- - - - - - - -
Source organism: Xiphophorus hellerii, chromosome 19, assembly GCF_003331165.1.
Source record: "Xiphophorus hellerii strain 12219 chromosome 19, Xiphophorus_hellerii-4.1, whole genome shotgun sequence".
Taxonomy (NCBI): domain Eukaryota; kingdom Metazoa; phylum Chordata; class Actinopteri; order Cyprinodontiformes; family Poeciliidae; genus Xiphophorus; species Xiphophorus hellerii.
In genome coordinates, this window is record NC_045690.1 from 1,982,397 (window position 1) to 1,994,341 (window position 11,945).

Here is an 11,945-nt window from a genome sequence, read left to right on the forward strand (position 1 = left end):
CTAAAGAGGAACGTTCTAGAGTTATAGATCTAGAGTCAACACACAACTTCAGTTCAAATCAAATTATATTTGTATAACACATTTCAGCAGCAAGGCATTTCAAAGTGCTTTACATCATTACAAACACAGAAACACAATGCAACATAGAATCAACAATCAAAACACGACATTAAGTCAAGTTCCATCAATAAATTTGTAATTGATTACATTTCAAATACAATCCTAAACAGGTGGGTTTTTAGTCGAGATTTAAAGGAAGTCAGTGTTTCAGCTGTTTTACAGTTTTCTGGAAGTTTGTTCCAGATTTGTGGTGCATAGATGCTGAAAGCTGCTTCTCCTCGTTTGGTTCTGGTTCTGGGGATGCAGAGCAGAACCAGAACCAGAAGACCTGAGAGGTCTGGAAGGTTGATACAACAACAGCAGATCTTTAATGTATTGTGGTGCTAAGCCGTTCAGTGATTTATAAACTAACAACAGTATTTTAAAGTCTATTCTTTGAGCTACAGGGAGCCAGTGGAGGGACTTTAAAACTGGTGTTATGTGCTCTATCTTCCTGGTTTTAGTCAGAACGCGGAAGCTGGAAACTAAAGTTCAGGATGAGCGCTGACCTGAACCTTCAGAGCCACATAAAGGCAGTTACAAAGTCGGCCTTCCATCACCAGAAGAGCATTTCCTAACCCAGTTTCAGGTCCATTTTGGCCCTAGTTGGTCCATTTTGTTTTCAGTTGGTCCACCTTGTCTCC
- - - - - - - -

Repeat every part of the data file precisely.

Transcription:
Source organism: Xiphophorus hellerii, chromosome 19, assembly GCF_003331165.1.
Source record: "Xiphophorus hellerii strain 12219 chromosome 19, Xiphophorus_hellerii-4.1, whole genome shotgun sequence".
Taxonomy (NCBI): domain Eukaryota; kingdom Metazoa; phylum Chordata; class Actinopteri; order Cyprinodontiformes; family Poeciliidae; genus Xiphophorus; species Xiphophorus hellerii.
In genome coordinates, this window is record NC_045690.1 from 1,982,397 (window position 1) to 1,994,341 (window position 11,945).

Here is an 11,945-nt window from a genome sequence, read left to right on the forward strand (position 1 = left end):
CTAAAGAGGAACGTTCTAGAGTTATAGATCTAGAGTCAACACACAACTTCAGTTCAAATCAAATTATATTTGTATAACACATTTCAGCAGCAAGGCATTTCAAAGTGCTTTACATCATTACAAACACAGAAACACAATGCAACATAGAATCAACAATCAAAACACGACATTAAGTCAAGTTCCATCAATAAATTTGTAATTGATTACATTTCAAATACAATCCTAAACAGGTGGGTTTTTAGTCGAGATTTAAAGGAAGTCAGTGTTTCAGCTGTTTTACAGTTTTCTGGAAGTTTGTTCCAGATTTGTGGTGCATAGATGCTGAAAGCTGCTTCTCCTCGTTTGGTTCTGGTTCTGGGGATGCAGAGCAGAACCAGAACCAGAAGACCTGAGAGGTCTGGAAGGTTGATACAACAACAGCAGATCTTTAATGTATTGTGGTGCTAAGCCGTTCAGTGATTTATAAACTAACAACAGTATTTTAAAGTCTATTCTTTGAGCTACAGGGAGCCAGTGGAGGGACTTTAAAACTGGTGTTATGTGCTCTATCTTCCTGGTTTTAGTCAGAACGCGGAAGCTGGAAACTAAAGTTCAGGATGAGCGCTGACCTGAACCTTCAGAGCCACATAAAGGCAGTTACAAAGTCGGCCTTCCATCACCAGAAGAGCATTTCCTAACCCAGTTTCAGGTCCATTTTGGCCCTAGTTGGTCCATTTTGTTTTCAGTTGGTCCACCTTGTCTCC